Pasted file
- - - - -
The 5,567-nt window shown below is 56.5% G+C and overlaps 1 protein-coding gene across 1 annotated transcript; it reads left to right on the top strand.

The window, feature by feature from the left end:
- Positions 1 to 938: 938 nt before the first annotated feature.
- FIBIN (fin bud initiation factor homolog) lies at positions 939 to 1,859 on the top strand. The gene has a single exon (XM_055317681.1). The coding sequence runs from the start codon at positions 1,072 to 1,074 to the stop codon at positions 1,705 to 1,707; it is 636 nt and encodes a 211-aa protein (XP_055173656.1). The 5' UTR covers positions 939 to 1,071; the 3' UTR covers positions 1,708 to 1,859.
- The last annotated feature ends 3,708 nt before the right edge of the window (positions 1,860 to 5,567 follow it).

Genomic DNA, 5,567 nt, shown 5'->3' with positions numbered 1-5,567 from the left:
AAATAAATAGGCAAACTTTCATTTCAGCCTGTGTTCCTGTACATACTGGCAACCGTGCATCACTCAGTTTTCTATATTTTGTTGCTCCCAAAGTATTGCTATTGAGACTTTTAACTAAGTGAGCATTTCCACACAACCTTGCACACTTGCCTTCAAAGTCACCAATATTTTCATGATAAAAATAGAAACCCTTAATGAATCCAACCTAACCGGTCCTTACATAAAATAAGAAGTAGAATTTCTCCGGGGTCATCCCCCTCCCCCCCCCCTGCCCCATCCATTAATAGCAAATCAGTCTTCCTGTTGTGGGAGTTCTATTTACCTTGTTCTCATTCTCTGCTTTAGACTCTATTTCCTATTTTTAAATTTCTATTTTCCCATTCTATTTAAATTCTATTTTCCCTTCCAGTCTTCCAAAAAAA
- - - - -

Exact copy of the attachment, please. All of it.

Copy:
The 5,567-nt window shown below is 56.5% G+C and overlaps 1 protein-coding gene across 1 annotated transcript; it reads left to right on the top strand.

The window, feature by feature from the left end:
- Positions 1 to 938: 938 nt before the first annotated feature.
- FIBIN (fin bud initiation factor homolog) lies at positions 939 to 1,859 on the top strand. The gene has a single exon (XM_055317681.1). The coding sequence runs from the start codon at positions 1,072 to 1,074 to the stop codon at positions 1,705 to 1,707; it is 636 nt and encodes a 211-aa protein (XP_055173656.1). The 5' UTR covers positions 939 to 1,071; the 3' UTR covers positions 1,708 to 1,859.
- The last annotated feature ends 3,708 nt before the right edge of the window (positions 1,860 to 5,567 follow it).

Genomic DNA, 5,567 nt, shown 5'->3' with positions numbered 1-5,567 from the left:
AAATAAATAGGCAAACTTTCATTTCAGCCTGTGTTCCTGTACATACTGGCAACCGTGCATCACTCAGTTTTCTATATTTTGTTGCTCCCAAAGTATTGCTATTGAGACTTTTAACTAAGTGAGCATTTCCACACAACCTTGCACACTTGCCTTCAAAGTCACCAATATTTTCATGATAAAAATAGAAACCCTTAATGAATCCAACCTAACCGGTCCTTACATAAAATAAGAAGTAGAATTTCTCCGGGGTCATCCCCCTCCCCCCCCCCTGCCCCATCCATTAATAGCAAATCAGTCTTCCTGTTGTGGGAGTTCTATTTACCTTGTTCTCATTCTCTGCTTTAGACTCTATTTCCTATTTTTAAATTTCTATTTTCCCATTCTATTTAAATTCTATTTTCCCTTCCAGTCTTCCAAAAAAA